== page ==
Evergreen Links

The Gervais Principle

Vankatesh Rao

The beginning of a set of essays that fundamentally shaped how I think about work and business, told through the lens of The Office. It is the perfect entry point to learn about the McLeod Hierarchy: Businesses are made up of laborers (the losers)(Stanley, Pam), middle management (the clueless)(Dwight, Andy) and owners (the sociopaths)(David Wallace). Understanding the motivations and interactions between these types helps you understand why organizations function the way they function.

Why blacksmiths are better at startups than you

Amy Hoy

Get the basics right. Show up every day. Deliver results. It's a masterclass in working empathy into your creative process, summed up with this quote:

Your driving questions will evolve from Does this make me sound smart? to Does this motivate a customer to buy? — from Gee, what do I feel like doing today? to How will I make my customers’ lives better today?

You’ll make things with your hands and your brain that will help people, people you get to meet, to talk to, to learn from. And you will feel rewarded.

Making the clackity noise

Merlin Mann

Take some time to tell your stories. You never know what's going to come out until you sit down and start typing. An example of prolific creation.

Please use that keyboard to talk about your life sometimes. Your real life. Not just the canned version of life on which we slap adhesive labels like happy or sad, poor or rich, employed or unemployed, “eating lunch” or “hatin’ life”, “it’s complicated” or “serial entrepreneur,” “meh” or “whatever.”

Tear off your fucking labels.

How i won the lottery (tiny subversions) (video)

Darius Kazemi

Many parts of the great internet game are playing 'hitmaker' games. Take a lot of at bats, and hope you hit some home runs.

Half-Assing it with Everything You Got

Nate Soares

It's irrational to give 100% effort to 100% of the things you do. Figure out how much you need to do to be effective, and no more. Give it your all, divided strategically.

Your preferences are not "move rightward on the quality line." Your preferences are to hit the quality target with minimum effort.

If you're trying to pass the class, then pass it with minimum effort. Anything else is wasted motion.

If you're trying to ace the class, then ace it with minimum effort. Anything else is wasted motion.

Don't end the week with nothing

Patrick MacKenzie

Prefer to work on things you can show. Prefer to work where people can see you. Prefer to work on things you can own. Spend some time building either human, social, or reputation capital.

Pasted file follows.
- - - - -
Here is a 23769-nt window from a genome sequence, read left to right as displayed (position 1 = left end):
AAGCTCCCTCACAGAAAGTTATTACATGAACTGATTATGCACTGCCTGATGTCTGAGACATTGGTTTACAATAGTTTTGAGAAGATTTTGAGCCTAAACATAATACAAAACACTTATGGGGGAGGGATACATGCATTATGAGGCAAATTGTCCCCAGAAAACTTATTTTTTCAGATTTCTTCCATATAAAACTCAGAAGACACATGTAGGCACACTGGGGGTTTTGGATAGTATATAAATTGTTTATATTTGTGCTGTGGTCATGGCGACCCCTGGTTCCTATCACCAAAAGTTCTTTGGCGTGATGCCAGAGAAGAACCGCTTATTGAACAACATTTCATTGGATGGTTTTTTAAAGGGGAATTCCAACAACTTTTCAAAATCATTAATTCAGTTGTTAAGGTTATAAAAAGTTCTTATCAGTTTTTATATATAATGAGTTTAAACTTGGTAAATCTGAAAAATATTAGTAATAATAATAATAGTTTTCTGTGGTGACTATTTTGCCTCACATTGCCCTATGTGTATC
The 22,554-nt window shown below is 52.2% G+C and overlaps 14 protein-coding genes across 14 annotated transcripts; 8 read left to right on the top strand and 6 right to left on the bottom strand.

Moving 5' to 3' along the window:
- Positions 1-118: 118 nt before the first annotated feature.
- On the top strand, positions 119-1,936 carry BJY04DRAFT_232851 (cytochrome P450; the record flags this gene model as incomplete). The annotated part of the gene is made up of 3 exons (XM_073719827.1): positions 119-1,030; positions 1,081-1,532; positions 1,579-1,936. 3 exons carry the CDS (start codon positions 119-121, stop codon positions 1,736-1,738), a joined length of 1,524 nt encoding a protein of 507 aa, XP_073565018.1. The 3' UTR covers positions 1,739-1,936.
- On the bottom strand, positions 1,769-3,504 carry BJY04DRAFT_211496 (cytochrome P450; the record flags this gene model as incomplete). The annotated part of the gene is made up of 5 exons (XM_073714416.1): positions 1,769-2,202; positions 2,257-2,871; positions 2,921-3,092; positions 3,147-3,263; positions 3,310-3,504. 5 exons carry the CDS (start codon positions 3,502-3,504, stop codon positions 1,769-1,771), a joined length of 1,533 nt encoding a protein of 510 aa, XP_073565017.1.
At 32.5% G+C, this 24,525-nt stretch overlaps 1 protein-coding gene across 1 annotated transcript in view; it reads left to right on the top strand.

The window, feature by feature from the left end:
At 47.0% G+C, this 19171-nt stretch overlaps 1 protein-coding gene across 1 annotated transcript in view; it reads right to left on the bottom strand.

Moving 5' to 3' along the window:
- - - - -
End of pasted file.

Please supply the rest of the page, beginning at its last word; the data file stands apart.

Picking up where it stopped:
Fuck you, pay me

Mike Monterio

Mike gives a presentation with his lawyer. Every aspiring freelancer should watch this, so they can learn how to protect themselves, and respect themselves.

4 kinds of documentation AKA The Documentation System

Tutorials, how-to guides, explanations, reference. Get started, solve a problem, know more about a system, grasp a concept. This will change the way you think about creating internal and external documentation.

The wrong abstraction

Sandy Metz

I see this mistake in programming often: removing duplicate code just because it's a duplicate. People forget that the goal of code is not to remove duplication, but to remove complexity.

Duplication is cheaper than the wrong abstraction.

CSS utility classes and separation of concerns

Adam Wathan

A well-written treatise on solving a complex software engineering and code organization problem. TailwindCSS is a devisive tool. Even if you don't like using it, it's worth reading Adam's reasoning as to why it's built the way that it is.

Tech brain

"Stephanie"

Most of software development is fighting against complexity. However, when engineers over-simply real-world models due to their allergy to complexity, that's "Tech Brain." It can lead to false binaries, overconfidence, and inaccessible or possibly dangerous software.

an addiction to easy answers combined with a wholesale cultural resistance to any kind of complexity.

Is this you? No really, is this you?

Mykola Bilokonsky

If you think there is any possibility have autism but were never diagnosed, give this article a read.

Stop Glossing Over the Good Stuff: How to Be More Positive

Jason Lengstorf

Our caveman brains are hard-wired to focus on the negative. Happiness is a choice, a learnable skill, and takes work. Here Jason spells out tactics we can use to appreciate the good things in life.

r/personalfinance prime directive

flowchart link

Up until a certain point, where to put your excess cash is a solved problem.

Ladders of Wealth Creation

Nathan Barry

The directive above attempts to answer the question "what should I do with my money?", this piece answers "what should I do with my work?" Examines entrepreneurship as a spectrum, not a binary.

You blow my mind hey Mickey!

John Jeremiah Sullivan

John Jeremiah Sullivan is my favorite essayist, and this is his best piece. A pair of dads skulk around Disneyland trying to smoke weed. The seedy background activities during a wholesome family trip serve as a metaphor for Disney's sketchy business practices.

LinkedIn's Alternate Universe

Fadeke Adegbuyi

The story of how taking our rolodex online turned into a sea of recruiter spam and workfluencer content. Also includes several pieces of inspiration

"Adulting isn't hard"

@made_in_cosmos

We shouldn't treat real life like public school. No punishment for experiments. No reward for getting things exactly right. No grades. There is no success criteria. No teachers. No one is going to fix your problem. No one is going to tell you exactly what to do. Learn whatever you want.

adulting isn’t hard, you’re just trying to apply educational system’s criteria of success that any task must be completed on the first try in a way that meets some arbitrary perfection standards to the real world that’s kinda the opposite of school